“When Jacob discovers clues to a mystery that spans different worlds and times, he finds a magical place known as Miss Peregrine’s Home for Peculiar Children. But the mystery and danger deepen as he gets to know the residents and learns about their special powers… and their powerful enemies. Ultimately, Jacob discovers that only his own special “peculiarity” can save his new friends.” (Source: IMDB.com)
Earlier this year I read Miss Peregrine’s Home For Peculiar Children by Ransom Riggs and I quite enjoyed it. So, when I heard they were adapting it to a film I knew I had to see it. However, the trailer alone had already filled me with quite a bit of doubt. Unfortunately, I’m one of those moviegoers who if I’ve read the book previously can’t help but mentally notice all the differences, and sometimes outwardly display my displeasure at the changes. So, when I saw this I made sure to go with a group of friends who had all read the book, so we could all air our grievances together.
This review is going to be spoiler heavy, so please don’t read any further if you have not read the book or seen the movie.
I’ll start with the parts that I enjoyed the most in the film, because unfortunately there are more points of the film that I am undecided about, and some that just irritated me.
I thought the casting was fantastic, I had absolutely no idea Samuel L. Jackson was in this film, until we saw his name pop up in the pre film credits (even though his character briefly appears in the trailer I had no idea that was him). Eva Green was the perfect choice for Miss Peregrine, even though when reading the book she is portrayed as being a little older and much more serious. However, for this Tim Burton adaptation no one would have been a better choice, she was one of my absolute favourite parts of the film.
The costuming was beautiful, Miss Peregrine’s outfit was amazing, and I feel incredibly tempted to cosplay as her. The period clothing all the children wear is great, and each have their own unique style that suits their peculiarity which I thought was a nice touch. The scenery of Wales was breathtaking, and just so vibrant I definitely want to visit northern Britain because I feel drawn to those places.
I am a big fan of special effects in film, when I was younger, I even thought about going into that field of computer animation. Special effects help bring to life the impossible, help films soar to new heights and I just love that. Therefore, I thoroughly enjoyed the special effects used in this film. The way they brought to life the children’s peculiarities was amazing, Fiona growing the giant carrot in the garden was great, and Olive’s flames were fantastic. The special effects were definitely highlighted in the ‘final battle’ scene, which was a massive change from the book but one I thought made it better. In the book, the final battle was very low-key, and took place in a lighthouse, whereas in the film showing all the kids coming together, fighting back against the hollows, and really showing how powerful they were was spectacular.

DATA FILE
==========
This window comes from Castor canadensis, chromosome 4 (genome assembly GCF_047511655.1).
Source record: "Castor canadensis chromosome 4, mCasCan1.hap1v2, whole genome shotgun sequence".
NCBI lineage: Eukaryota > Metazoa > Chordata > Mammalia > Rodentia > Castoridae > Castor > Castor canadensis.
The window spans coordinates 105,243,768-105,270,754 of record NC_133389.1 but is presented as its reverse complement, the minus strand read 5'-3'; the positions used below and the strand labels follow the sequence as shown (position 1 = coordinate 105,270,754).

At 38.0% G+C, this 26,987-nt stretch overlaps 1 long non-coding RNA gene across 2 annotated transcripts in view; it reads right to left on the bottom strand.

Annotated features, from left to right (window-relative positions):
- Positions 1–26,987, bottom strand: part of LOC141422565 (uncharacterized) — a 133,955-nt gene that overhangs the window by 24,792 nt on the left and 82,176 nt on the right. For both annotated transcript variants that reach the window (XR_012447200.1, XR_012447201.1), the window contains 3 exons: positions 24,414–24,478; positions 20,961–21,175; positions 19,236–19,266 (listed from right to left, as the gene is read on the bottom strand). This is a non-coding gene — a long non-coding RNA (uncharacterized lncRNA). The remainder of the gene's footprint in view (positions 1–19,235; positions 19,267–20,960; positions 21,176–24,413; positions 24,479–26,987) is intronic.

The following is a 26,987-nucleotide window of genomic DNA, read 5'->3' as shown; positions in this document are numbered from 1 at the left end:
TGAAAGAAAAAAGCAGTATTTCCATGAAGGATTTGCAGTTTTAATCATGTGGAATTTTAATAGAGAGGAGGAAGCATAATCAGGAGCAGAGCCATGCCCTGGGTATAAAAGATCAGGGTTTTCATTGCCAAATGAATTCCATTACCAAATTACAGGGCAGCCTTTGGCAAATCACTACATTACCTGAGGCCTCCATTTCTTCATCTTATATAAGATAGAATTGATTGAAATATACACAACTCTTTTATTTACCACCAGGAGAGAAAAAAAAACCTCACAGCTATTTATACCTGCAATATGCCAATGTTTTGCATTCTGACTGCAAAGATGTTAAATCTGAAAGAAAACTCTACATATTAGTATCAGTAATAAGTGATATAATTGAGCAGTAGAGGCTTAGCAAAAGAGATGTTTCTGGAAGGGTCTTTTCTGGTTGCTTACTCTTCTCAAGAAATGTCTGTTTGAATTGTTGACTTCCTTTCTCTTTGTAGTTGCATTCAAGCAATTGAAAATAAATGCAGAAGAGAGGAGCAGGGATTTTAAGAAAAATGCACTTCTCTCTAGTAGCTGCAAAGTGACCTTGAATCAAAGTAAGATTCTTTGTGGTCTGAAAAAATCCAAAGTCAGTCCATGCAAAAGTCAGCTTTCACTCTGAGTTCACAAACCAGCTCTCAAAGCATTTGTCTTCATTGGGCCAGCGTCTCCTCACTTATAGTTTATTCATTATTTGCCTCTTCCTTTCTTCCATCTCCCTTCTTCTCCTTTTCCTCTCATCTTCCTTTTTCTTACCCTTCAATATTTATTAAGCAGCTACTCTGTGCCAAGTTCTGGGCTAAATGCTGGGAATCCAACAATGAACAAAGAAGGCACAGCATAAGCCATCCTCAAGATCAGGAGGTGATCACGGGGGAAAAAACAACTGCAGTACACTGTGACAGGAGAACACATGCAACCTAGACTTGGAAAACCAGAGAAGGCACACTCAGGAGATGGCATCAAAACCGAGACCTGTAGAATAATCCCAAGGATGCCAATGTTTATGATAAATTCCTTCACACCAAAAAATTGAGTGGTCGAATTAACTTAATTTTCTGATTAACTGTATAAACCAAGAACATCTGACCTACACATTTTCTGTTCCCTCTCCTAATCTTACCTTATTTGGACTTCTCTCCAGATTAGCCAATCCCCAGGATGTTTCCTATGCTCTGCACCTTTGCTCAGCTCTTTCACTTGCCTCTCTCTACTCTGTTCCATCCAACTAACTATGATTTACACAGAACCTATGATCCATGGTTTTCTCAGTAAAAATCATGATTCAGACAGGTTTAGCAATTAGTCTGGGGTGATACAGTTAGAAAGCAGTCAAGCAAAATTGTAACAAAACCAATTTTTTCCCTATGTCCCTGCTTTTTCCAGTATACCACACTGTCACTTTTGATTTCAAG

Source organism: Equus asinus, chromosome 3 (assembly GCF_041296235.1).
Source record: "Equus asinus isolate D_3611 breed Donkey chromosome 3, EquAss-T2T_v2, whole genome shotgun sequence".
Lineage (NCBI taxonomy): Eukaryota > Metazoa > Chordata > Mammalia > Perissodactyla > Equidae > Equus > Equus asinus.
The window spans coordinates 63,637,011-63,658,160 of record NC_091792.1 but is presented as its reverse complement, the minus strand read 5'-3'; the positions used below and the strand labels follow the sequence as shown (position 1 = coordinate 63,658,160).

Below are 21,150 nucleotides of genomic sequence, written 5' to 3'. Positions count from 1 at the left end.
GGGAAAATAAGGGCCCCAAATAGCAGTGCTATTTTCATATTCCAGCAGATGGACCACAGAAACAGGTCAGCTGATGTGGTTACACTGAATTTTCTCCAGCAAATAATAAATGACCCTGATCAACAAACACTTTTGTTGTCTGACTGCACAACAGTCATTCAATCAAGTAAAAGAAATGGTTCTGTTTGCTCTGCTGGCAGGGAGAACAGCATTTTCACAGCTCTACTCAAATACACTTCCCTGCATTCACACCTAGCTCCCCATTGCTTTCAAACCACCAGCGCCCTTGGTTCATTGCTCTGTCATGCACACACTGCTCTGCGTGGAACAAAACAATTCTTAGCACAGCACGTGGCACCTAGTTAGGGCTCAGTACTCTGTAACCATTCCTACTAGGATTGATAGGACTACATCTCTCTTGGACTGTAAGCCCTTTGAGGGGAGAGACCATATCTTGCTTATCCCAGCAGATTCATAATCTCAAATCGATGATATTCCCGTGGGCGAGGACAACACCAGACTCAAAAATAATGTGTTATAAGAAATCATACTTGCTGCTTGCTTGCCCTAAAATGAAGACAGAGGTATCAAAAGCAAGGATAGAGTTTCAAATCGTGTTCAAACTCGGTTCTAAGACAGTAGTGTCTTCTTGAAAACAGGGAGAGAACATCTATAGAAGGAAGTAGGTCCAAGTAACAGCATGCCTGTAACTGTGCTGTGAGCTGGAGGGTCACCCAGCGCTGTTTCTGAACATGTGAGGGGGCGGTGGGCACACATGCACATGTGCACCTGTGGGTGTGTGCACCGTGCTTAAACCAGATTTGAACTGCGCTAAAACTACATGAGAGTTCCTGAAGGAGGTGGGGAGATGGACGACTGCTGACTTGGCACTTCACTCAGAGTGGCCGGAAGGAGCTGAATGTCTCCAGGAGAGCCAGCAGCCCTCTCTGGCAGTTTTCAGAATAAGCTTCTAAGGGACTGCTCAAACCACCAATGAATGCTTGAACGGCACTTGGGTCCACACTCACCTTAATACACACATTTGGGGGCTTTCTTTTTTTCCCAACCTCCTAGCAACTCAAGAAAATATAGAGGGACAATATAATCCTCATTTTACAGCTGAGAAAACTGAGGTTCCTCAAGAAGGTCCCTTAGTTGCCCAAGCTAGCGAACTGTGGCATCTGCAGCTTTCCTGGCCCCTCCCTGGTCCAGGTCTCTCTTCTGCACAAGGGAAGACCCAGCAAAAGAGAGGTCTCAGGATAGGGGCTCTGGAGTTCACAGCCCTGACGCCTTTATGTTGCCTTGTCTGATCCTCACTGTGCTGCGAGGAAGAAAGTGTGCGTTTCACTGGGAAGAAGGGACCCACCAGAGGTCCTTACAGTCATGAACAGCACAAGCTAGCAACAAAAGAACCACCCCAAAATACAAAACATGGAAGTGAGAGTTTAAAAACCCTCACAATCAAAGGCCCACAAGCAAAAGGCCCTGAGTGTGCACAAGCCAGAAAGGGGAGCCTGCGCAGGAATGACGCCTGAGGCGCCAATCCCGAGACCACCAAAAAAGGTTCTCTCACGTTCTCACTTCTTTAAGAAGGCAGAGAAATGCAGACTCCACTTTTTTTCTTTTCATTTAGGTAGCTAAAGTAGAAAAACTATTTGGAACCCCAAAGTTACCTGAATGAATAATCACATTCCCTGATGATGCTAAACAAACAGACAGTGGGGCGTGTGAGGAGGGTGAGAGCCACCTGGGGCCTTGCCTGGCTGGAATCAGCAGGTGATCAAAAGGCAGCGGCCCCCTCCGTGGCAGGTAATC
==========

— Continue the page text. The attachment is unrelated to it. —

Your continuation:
Now for the things that irked me the most about the film adaptation of Miss Peregrine’s Home for Peculiar Children. First things first, why did they need to character swap Emma and Olive? It was such an odd thing to do, completely swapping their character identities. I guess maybe they thought the floating was more visually stunning, but I just don’t get why they had to make Emma the one who could fly, when her fire ability was amazing in the book. It was all quite odd. Though I am most annoyed about Enoch, they aged him up as well, and turned him into a bratty jerk that is constantly rude to Jake because he fancied Emma, and she never liked him. Why. It’s a frustrating change that added nothing in the story besides a meaningless attempt at a love triangle, which isn’t necessary considering one already exists considering Emma’s heart is torn between Abe and Jake. There is nothing stranger (in my opinion) than making out with the same girl your deceased grandfather was in love with. Therefore, I was quite miffed about Enoch’s character.
Also Emma (who’s character should have been a six year old named Olive), her peculiarity becoming the complete “manipulation of air” just was over the top and far-fetched. The fact that she was able to single-handedly “blow” all of the water out of a sunken cruise ship, which the children somehow were able to get fully functional … That felt like they were trying to stretch our imaginations too far.
I also didn’t agree with the random age changes of certain characters. Bronwyn’s age went down (that being said making her a little girl with super strength was quite adorable), Miller was also aged down which was saddening because in the book he gives such great banter, and his knowledge on when things would happen around the town was great. Although, that knowledge was given to Miss Peregrine in the film, which because she is an ymbryne and they have a peculiarity over time did make sense, I just really missed Miller’s sass in the film.
What bugged me the most was the way the ending was completely altered. They essentially undid the big important tragedy that started the whole story in the first place. Undoing his grandfather’s death in a very odd timey-wimey way was unexpected, and not properly explained so left me quite confused. However, logically it should have undone everything, it was Abe’s death that sent Jake to the island and Miss Peregrine, so none of that should have happened. This is why time travel messes with my head, especially when there aren’t rules or a clear idea of how it affects the timeline.
Overall, I enjoyed the film, it was well made, the acting was good, and I’m intrigued to see if they will continue to make the rest of the trilogy.